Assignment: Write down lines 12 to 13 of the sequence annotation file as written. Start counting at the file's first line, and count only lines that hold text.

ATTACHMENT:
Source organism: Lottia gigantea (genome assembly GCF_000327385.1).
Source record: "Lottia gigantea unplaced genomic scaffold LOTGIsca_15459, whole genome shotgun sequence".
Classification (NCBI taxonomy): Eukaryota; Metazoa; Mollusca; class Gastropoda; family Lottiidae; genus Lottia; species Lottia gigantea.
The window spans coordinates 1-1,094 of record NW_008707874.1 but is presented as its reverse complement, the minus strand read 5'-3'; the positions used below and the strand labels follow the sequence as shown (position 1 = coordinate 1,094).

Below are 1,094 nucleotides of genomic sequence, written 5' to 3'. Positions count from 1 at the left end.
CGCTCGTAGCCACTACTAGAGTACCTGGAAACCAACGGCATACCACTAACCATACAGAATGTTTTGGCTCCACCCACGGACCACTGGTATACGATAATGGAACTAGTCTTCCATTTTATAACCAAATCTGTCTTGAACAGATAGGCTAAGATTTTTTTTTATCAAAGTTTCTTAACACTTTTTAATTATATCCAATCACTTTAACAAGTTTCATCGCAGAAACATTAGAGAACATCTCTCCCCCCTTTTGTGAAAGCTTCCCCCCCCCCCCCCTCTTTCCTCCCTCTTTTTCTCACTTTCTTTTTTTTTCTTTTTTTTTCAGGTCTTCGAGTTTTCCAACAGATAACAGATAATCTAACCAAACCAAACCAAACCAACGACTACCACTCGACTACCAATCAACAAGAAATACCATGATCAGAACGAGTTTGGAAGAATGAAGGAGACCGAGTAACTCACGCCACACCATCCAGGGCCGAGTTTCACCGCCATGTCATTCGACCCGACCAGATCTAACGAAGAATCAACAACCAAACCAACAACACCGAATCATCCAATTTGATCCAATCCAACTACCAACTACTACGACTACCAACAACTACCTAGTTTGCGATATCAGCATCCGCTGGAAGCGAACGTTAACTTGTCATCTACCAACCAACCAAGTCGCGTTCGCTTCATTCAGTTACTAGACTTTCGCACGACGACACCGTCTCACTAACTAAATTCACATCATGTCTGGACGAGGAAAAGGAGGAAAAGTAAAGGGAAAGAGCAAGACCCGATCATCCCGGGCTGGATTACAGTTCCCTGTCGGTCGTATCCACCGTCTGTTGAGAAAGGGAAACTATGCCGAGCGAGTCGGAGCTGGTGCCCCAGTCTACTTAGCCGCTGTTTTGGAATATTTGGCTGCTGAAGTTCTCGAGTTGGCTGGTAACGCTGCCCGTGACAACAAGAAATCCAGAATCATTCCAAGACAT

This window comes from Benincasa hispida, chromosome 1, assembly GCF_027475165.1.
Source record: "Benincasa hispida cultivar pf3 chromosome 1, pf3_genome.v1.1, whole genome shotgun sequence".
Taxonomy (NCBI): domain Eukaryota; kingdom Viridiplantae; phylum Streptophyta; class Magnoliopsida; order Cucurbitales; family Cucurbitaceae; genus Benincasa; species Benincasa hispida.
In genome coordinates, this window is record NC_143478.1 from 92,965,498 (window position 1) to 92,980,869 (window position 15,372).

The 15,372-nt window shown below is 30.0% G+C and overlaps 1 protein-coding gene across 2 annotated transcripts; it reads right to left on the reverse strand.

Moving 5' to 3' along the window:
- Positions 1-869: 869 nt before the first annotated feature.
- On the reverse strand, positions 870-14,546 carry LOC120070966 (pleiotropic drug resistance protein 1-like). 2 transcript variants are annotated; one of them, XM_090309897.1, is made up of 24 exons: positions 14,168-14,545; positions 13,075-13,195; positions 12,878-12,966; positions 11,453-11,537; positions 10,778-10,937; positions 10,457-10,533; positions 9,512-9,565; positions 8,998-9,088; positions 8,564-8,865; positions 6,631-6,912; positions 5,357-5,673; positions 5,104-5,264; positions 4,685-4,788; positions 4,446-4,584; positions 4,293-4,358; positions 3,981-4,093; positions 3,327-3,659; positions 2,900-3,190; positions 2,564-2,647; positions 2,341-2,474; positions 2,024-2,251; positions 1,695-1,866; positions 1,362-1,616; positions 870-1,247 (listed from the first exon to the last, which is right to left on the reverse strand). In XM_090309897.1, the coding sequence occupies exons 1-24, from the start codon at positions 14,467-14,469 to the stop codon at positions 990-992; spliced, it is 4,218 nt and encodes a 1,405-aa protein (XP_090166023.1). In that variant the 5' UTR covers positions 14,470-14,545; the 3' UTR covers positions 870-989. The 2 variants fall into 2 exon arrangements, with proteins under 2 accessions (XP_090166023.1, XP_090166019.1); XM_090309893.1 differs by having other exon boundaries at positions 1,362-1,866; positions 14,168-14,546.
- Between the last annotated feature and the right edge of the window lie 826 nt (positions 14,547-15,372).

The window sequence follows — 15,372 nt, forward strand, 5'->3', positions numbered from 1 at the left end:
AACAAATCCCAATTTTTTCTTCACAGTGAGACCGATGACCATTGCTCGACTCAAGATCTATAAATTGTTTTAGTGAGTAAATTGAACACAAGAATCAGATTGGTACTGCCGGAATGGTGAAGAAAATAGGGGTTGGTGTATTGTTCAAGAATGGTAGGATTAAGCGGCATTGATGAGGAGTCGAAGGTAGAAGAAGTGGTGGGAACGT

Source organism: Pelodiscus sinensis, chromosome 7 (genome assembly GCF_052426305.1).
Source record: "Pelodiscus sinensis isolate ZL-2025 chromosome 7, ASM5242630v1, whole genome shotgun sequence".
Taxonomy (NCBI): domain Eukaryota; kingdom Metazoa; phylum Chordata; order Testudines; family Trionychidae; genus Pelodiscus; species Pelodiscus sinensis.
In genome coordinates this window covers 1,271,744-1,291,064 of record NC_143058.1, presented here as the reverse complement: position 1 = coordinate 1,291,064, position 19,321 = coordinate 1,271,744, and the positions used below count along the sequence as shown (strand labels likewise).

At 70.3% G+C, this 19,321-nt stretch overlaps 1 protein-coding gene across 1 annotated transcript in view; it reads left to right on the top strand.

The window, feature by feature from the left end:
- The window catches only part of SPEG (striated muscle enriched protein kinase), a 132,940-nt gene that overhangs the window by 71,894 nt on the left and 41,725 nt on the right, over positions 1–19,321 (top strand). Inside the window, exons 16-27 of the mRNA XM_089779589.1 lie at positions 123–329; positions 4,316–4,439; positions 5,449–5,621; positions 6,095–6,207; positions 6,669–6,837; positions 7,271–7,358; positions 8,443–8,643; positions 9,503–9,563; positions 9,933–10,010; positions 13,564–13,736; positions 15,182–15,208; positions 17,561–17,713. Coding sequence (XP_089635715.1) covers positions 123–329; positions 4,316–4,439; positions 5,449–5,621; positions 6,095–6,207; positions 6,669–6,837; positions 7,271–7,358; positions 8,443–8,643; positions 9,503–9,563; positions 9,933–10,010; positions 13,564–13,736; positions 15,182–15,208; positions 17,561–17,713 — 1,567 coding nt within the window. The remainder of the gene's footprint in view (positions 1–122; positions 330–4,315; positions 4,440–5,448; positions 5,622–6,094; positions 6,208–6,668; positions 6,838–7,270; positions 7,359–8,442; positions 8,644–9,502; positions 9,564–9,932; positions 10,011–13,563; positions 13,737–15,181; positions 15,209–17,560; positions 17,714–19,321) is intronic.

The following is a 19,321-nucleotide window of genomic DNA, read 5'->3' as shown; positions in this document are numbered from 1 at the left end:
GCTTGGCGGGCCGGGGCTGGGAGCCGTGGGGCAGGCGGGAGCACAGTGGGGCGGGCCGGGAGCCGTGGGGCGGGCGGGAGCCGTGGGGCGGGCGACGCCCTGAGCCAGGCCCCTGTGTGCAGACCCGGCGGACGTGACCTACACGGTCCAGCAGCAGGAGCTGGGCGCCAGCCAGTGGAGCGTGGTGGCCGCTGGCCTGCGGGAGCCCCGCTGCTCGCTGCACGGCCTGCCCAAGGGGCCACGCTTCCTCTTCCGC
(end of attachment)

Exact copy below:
Moving 5' to 3' along the window:
- Positions 1-869: 869 nt before the first annotated feature.